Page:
With ‘normal’ news on hold at the moment, it’s to the past that we have to turn for ‘take your mind off the virus’ material. In that spirit, every weekend Spectator Life is bringing you doses of topical trivia – facts, figures and anecdotes inspired by the current week’s dates in history. And with lockdown drawing to a gradual close from 4th July, this is our last set of facts! Enjoy…
A.J. Ayer (died 1989). In 1987 the eminent philosopher and academic found himself, aged 77, at a party where Naomi Campbell was receiving unwelcome attention from Mike Tyson. He politely asked the boxer to leave Campbell alone. Tyson replied: ‘Do you know who the f**k I am? I’m the heavyweight champion of the world.’ ‘And I,’ said Ayer, ‘am the former Wykeham Professor of Logic. We are both pre-eminent in our field. I suggest we talk about this like rational men.’
Chris Leslie (born 1972). In the 1997 Labour landslide, Leslie (then 24) won the ‘unwinnable’ seat of Shipley. Catching sight of him in Parliament, Tony Blair said to an assistant: ‘You know, he looks just like that guy who used to do Gordon’s photocopying.’ The assistant replied: ‘That is the guy who used to do Gordon’s photocopying.’
Katharine Hepburn (died 2003). In her old age the actress placed a sign at the entrance to her driveway. It read: ‘Please go away.’
In 1882, Charles J. Guiteau was hanged for the assassination of US President James Garfield. He deliberately used a revolver with an ivory handle, because he wanted one that would look good when exhibited in a museum after the killing.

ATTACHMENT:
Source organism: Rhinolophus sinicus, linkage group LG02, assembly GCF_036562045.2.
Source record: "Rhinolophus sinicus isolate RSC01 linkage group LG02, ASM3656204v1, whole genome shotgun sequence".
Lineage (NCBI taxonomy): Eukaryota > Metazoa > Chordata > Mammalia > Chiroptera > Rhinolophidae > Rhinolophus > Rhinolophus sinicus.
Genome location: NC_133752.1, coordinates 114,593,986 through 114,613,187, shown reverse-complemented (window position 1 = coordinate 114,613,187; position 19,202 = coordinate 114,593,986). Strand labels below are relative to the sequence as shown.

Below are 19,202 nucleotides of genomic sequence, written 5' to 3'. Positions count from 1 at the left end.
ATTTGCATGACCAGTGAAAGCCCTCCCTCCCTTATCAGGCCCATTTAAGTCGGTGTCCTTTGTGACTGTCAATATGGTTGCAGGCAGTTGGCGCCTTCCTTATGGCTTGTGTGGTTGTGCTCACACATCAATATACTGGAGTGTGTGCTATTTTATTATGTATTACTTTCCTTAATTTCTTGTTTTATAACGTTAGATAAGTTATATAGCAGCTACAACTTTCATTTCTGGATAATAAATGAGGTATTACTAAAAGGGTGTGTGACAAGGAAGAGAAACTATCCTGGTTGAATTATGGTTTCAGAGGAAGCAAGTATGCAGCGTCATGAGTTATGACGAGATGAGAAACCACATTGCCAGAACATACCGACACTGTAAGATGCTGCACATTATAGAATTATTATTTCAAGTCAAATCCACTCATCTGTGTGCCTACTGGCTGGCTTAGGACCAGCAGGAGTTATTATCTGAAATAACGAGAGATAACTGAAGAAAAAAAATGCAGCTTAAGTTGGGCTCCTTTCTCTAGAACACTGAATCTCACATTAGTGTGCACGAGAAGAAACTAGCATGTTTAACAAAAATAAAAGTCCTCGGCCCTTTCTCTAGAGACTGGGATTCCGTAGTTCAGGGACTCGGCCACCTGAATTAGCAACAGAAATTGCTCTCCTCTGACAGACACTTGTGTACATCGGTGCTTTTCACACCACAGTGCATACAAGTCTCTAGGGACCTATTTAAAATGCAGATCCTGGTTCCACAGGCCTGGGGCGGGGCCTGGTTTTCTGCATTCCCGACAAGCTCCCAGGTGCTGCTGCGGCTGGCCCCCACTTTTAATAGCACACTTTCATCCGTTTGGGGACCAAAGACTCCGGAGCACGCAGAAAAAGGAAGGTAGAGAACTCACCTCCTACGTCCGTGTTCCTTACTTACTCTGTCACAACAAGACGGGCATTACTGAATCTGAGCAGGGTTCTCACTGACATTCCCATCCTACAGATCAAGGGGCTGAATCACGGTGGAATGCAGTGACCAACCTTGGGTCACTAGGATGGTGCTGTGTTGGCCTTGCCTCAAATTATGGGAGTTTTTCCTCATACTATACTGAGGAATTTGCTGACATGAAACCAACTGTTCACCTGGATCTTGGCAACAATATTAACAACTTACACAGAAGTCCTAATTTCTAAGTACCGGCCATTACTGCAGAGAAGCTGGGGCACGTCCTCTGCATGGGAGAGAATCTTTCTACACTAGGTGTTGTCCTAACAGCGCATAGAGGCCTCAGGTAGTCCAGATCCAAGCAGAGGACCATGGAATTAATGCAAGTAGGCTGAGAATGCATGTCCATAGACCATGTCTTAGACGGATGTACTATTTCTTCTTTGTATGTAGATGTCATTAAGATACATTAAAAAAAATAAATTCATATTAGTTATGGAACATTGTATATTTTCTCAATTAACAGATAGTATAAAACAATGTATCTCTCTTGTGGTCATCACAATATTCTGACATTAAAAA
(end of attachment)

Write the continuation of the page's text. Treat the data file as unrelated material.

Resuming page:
In 1937, the 999 service became the world’s first emergency telephone number. Operators answered with ‘Which service do you require?’ It wasn’t until the 1990s that the last three words were dropped to save time.
In 1916, the Battle of the Somme started. Also Olivia de Havilland was born. And she’s still alive.
Alec Douglas-Home (born 1903). Travelling on a train in his retirement, the politician fell into conversation with a woman. She said: ‘My husband and I think it was a great tragedy that you were never Prime Minister.’ ‘Actually I was,’ replied Douglas-Home, ‘but only for a very short time.’
Steve Morrow (born 1970). During the celebrations after the 1993 League Cup final, in which Morrow had scored Arsenal’s winner, the footballer was picked up and dropped by teammate Tony Adams. The broken arm he suffered as a result prevented him from playing in the FA Cup final a few weeks later.
In 1884, the Dow Jones company published its first stock average. There was actually a third partner with Charles Dow and Edward Jones. But Charles Bergstresser’s surname would have made the title too cumbersome, so they left it out.